As Mark Twain once said, “Too much of anything is bad, but too much good whiskey is barely enough.” Apparently this sentiment still holds true. According to Esquire, the liquor’s continued popularity has caused it to pop up in ever-unusual places. Forget the American South, Scotland and Ireland — a wide array of other countries are getting in on the boozy fun. Quality-whisky lovers can now drink their way around the world.
In Europe, France, Sweden and Spain are producing and selling whiskies to rival the Irish. In fact, France is the country that drinks the world’s most whisky per capita — one of the best being Brenne Estate Cask ($60), a sly little number started by a New York-based ballerina, Allison Parc. Brenne uses local grains and is aged in Cognac casks to create a terroir-influenced single malt.
Africa also produces a noteworthy single malt. Three Ships 10 Year Old ($50) is the continent’s first malt made at the only commercial distillery in Africa.
Move over tequila! Mexico has also embraced whisky-making as a national endeavor. Pierde Almas’s Ancestral Corn Whiskey from Oaxaca ($49) is made from red- and purple-colored corns making it a rich and complex product. Similarly top-shelf whisky can be found in the Caribbean — the area’s only product is Captain Don’s ($25) which is distilled from corn, sorghum, and maishi chicitu (a locally-grown rye), then aged in French oak barrels with Cuban tobacco leaves inside.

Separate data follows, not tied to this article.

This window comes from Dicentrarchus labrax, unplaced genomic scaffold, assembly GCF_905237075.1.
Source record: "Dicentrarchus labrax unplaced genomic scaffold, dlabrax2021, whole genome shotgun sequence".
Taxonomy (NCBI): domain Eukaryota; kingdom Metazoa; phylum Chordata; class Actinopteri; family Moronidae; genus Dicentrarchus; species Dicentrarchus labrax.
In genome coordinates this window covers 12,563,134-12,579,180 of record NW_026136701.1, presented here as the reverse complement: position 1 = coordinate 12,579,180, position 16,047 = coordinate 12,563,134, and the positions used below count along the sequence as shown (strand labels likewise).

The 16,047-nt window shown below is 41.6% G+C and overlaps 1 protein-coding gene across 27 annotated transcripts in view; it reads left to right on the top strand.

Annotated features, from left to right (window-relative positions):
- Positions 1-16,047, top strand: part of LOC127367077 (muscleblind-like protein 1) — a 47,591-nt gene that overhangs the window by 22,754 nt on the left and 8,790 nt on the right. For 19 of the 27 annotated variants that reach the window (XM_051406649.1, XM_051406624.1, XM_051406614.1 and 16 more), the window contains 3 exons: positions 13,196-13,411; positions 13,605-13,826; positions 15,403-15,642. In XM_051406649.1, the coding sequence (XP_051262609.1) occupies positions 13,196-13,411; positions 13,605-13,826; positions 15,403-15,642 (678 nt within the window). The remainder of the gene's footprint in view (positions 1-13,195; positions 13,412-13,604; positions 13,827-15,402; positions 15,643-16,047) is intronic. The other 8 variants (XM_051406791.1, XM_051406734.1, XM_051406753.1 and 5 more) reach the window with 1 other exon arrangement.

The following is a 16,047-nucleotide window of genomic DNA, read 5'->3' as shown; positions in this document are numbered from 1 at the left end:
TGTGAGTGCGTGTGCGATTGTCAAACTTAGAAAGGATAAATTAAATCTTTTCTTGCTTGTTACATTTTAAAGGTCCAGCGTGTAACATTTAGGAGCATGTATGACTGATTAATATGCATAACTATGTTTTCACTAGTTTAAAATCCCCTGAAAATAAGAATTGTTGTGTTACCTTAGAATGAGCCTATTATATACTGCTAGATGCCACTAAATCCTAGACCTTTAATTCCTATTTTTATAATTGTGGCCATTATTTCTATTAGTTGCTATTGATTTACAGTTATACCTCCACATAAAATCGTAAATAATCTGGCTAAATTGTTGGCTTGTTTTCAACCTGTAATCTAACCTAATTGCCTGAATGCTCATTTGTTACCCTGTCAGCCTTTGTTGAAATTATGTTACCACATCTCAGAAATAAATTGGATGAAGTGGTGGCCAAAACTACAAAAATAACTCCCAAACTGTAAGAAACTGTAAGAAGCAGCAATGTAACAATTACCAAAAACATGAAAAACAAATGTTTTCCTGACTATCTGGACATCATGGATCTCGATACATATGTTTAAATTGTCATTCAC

Further down under, Australia and New Zealand also produce tasty, albeit pricey versions.
And speaking of pricey — over in Asia the good stuff is created in both India and Taiwan. In Bangalore dessert-like Amrut Spectrum will run you ($150) and is the perfect after-curry accompaniment. Taiwan’s Kavala